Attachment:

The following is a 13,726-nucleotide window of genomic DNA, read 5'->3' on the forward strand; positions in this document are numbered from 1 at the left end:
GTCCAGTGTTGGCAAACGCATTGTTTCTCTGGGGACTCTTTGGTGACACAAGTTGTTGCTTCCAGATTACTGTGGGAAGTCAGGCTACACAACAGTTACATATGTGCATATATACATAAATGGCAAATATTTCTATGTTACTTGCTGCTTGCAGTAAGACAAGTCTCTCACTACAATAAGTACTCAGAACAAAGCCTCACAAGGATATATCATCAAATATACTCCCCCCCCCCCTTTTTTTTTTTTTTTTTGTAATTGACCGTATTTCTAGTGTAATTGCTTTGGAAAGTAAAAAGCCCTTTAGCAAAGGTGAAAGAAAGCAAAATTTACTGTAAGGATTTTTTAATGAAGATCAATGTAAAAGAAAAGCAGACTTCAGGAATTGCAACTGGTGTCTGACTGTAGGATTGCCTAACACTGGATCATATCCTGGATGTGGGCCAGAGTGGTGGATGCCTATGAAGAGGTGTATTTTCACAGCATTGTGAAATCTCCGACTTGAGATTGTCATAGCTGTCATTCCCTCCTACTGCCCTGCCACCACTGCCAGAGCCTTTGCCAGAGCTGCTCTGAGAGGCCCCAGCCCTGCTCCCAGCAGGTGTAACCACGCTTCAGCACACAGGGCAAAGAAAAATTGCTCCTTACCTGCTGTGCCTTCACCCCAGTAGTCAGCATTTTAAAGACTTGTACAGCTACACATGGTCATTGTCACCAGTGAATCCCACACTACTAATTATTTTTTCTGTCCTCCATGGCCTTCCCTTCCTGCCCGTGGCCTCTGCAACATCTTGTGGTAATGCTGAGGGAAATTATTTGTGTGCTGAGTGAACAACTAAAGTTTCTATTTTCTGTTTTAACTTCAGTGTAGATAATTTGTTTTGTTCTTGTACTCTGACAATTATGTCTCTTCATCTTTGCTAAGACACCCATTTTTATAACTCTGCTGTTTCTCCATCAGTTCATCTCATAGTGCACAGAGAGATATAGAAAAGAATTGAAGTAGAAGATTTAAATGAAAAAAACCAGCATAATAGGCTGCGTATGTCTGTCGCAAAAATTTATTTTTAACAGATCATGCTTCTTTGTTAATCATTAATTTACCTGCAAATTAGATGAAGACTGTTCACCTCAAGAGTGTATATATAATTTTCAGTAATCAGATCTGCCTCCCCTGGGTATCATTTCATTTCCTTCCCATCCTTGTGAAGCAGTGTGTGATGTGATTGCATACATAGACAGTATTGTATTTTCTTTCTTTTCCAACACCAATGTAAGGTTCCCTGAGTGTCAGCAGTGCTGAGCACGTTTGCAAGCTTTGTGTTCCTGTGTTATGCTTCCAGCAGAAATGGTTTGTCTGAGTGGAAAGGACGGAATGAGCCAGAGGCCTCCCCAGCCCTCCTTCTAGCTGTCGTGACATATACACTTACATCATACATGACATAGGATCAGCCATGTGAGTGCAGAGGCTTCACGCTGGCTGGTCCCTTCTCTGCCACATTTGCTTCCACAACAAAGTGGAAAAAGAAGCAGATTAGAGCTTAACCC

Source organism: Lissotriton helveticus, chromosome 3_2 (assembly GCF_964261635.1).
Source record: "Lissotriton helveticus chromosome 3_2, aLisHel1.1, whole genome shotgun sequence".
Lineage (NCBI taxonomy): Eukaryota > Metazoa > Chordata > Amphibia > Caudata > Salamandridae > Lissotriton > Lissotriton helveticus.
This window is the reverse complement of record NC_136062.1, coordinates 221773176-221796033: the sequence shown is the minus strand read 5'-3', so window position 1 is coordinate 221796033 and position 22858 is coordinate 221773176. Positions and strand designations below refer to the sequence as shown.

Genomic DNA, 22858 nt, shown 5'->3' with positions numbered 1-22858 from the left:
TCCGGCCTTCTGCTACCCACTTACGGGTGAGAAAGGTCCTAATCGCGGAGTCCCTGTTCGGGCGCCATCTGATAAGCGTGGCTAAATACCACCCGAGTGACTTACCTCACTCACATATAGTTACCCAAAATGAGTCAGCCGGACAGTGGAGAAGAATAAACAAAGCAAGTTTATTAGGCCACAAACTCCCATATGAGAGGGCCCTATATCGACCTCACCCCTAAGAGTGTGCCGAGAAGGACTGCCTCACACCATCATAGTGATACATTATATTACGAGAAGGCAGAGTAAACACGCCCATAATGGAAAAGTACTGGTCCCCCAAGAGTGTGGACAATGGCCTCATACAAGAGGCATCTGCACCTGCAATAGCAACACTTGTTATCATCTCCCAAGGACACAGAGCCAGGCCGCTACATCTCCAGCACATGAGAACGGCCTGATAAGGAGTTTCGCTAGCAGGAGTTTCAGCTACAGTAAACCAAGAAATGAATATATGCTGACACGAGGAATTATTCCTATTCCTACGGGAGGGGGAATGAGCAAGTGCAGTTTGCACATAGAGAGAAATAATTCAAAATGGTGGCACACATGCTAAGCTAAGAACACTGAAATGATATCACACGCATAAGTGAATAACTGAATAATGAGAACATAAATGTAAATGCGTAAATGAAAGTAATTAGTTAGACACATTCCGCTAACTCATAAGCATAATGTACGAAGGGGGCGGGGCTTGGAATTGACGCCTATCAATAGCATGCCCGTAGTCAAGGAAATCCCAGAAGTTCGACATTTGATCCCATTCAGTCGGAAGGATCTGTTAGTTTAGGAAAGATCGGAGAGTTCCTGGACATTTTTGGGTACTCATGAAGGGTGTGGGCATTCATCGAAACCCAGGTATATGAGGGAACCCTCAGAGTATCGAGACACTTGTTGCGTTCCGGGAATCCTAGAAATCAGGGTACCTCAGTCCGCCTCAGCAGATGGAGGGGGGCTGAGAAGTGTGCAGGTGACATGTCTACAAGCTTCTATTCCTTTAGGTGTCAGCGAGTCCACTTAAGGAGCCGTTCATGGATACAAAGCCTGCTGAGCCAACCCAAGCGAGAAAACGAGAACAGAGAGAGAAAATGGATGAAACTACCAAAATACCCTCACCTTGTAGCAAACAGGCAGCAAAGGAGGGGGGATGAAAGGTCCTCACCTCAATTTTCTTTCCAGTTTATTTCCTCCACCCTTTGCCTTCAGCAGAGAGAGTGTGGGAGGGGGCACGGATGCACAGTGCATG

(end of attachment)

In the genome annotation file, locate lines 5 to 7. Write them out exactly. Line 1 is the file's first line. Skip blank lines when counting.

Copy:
Lineage (NCBI taxonomy): Eukaryota > Metazoa > Chordata > Amphibia > Caudata > Salamandridae > Lissotriton > Lissotriton helveticus.
This window is the reverse complement of record NC_136062.1, coordinates 221773176-221796033: the sequence shown is the minus strand read 5'-3', so window position 1 is coordinate 221796033 and position 22858 is coordinate 221773176. Positions and strand designations below refer to the sequence as shown.

Genomic DNA, 22858 nt, shown 5'->3' with positions numbered 1-22858 from the left: